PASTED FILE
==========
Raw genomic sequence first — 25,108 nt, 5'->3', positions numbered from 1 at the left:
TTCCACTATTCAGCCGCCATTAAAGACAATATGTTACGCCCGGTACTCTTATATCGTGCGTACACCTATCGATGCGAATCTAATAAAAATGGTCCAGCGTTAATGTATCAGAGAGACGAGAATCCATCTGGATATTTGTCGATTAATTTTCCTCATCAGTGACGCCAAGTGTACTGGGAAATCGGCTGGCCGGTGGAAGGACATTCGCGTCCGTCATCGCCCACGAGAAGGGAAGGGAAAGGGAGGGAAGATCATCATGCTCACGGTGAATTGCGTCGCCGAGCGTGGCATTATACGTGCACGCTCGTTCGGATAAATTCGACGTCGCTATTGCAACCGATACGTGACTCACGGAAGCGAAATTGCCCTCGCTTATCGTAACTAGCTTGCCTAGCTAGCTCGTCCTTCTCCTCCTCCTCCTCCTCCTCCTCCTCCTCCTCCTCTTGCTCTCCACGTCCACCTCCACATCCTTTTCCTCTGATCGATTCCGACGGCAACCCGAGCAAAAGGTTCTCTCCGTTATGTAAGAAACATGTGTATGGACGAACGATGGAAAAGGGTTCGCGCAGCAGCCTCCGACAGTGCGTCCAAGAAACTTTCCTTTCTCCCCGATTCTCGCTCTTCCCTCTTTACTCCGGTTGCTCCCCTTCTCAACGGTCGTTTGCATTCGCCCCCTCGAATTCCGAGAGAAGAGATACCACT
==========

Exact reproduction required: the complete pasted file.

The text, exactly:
Raw genomic sequence first — 25,108 nt, 5'->3', positions numbered from 1 at the left:
TTCCACTATTCAGCCGCCATTAAAGACAATATGTTACGCCCGGTACTCTTATATCGTGCGTACACCTATCGATGCGAATCTAATAAAAATGGTCCAGCGTTAATGTATCAGAGAGACGAGAATCCATCTGGATATTTGTCGATTAATTTTCCTCATCAGTGACGCCAAGTGTACTGGGAAATCGGCTGGCCGGTGGAAGGACATTCGCGTCCGTCATCGCCCACGAGAAGGGAAGGGAAAGGGAGGGAAGATCATCATGCTCACGGTGAATTGCGTCGCCGAGCGTGGCATTATACGTGCACGCTCGTTCGGATAAATTCGACGTCGCTATTGCAACCGATACGTGACTCACGGAAGCGAAATTGCCCTCGCTTATCGTAACTAGCTTGCCTAGCTAGCTCGTCCTTCTCCTCCTCCTCCTCCTCCTCCTCCTCCTCCTCCTCTTGCTCTCCACGTCCACCTCCACATCCTTTTCCTCTGATCGATTCCGACGGCAACCCGAGCAAAAGGTTCTCTCCGTTATGTAAGAAACATGTGTATGGACGAACGATGGAAAAGGGTTCGCGCAGCAGCCTCCGACAGTGCGTCCAAGAAACTTTCCTTTCTCCCCGATTCTCGCTCTTCCCTCTTTACTCCGGTTGCTCCCCTTCTCAACGGTCGTTTGCATTCGCCCCCTCGAATTCCGAGAGAAGAGATACCACT